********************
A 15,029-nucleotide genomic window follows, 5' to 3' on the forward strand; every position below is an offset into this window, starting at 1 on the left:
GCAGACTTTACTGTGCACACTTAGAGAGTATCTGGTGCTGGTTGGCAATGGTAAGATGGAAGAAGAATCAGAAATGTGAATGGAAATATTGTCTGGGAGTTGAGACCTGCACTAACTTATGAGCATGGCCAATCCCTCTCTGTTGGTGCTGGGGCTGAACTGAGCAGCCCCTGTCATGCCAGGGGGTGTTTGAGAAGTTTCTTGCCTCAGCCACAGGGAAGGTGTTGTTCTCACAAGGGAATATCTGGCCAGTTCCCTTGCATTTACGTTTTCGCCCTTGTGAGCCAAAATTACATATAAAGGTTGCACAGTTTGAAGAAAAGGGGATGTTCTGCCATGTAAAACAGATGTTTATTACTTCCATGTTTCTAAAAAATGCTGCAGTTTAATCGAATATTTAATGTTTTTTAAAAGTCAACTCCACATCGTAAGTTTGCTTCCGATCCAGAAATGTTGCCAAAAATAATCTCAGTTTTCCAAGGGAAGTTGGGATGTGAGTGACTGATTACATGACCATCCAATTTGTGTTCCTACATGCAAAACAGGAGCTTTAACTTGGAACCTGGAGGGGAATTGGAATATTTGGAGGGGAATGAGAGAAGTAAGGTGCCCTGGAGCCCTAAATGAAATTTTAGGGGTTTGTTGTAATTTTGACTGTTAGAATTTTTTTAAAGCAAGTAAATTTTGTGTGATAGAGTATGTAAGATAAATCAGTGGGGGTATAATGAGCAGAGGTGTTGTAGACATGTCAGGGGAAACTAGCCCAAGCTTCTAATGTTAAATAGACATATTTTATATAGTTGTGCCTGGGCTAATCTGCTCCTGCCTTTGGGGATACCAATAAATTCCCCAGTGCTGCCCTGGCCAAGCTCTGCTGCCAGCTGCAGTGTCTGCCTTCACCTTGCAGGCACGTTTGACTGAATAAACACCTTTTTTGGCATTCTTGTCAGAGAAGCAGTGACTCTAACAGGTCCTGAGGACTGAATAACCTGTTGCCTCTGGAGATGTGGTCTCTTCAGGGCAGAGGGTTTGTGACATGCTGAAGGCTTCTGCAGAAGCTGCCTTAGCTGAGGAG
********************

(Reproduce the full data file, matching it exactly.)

A 15,029-nucleotide genomic window follows, 5' to 3' on the forward strand; every position below is an offset into this window, starting at 1 on the left:
GCAGACTTTACTGTGCACACTTAGAGAGTATCTGGTGCTGGTTGGCAATGGTAAGATGGAAGAAGAATCAGAAATGTGAATGGAAATATTGTCTGGGAGTTGAGACCTGCACTAACTTATGAGCATGGCCAATCCCTCTCTGTTGGTGCTGGGGCTGAACTGAGCAGCCCCTGTCATGCCAGGGGGTGTTTGAGAAGTTTCTTGCCTCAGCCACAGGGAAGGTGTTGTTCTCACAAGGGAATATCTGGCCAGTTCCCTTGCATTTACGTTTTCGCCCTTGTGAGCCAAAATTACATATAAAGGTTGCACAGTTTGAAGAAAAGGGGATGTTCTGCCATGTAAAACAGATGTTTATTACTTCCATGTTTCTAAAAAATGCTGCAGTTTAATCGAATATTTAATGTTTTTTAAAAGTCAACTCCACATCGTAAGTTTGCTTCCGATCCAGAAATGTTGCCAAAAATAATCTCAGTTTTCCAAGGGAAGTTGGGATGTGAGTGACTGATTACATGACCATCCAATTTGTGTTCCTACATGCAAAACAGGAGCTTTAACTTGGAACCTGGAGGGGAATTGGAATATTTGGAGGGGAATGAGAGAAGTAAGGTGCCCTGGAGCCCTAAATGAAATTTTAGGGGTTTGTTGTAATTTTGACTGTTAGAATTTTTTTAAAGCAAGTAAATTTTGTGTGATAGAGTATGTAAGATAAATCAGTGGGGGTATAATGAGCAGAGGTGTTGTAGACATGTCAGGGGAAACTAGCCCAAGCTTCTAATGTTAAATAGACATATTTTATATAGTTGTGCCTGGGCTAATCTGCTCCTGCCTTTGGGGATACCAATAAATTCCCCAGTGCTGCCCTGGCCAAGCTCTGCTGCCAGCTGCAGTGTCTGCCTTCACCTTGCAGGCACGTTTGACTGAATAAACACCTTTTTTGGCATTCTTGTCAGAGAAGCAGTGACTCTAACAGGTCCTGAGGACTGAATAACCTGTTGCCTCTGGAGATGTGGTCTCTTCAGGGCAGAGGGTTTGTGACATGCTGAAGGCTTCTGCAGAAGCTGCCTTAGCTGAGGAG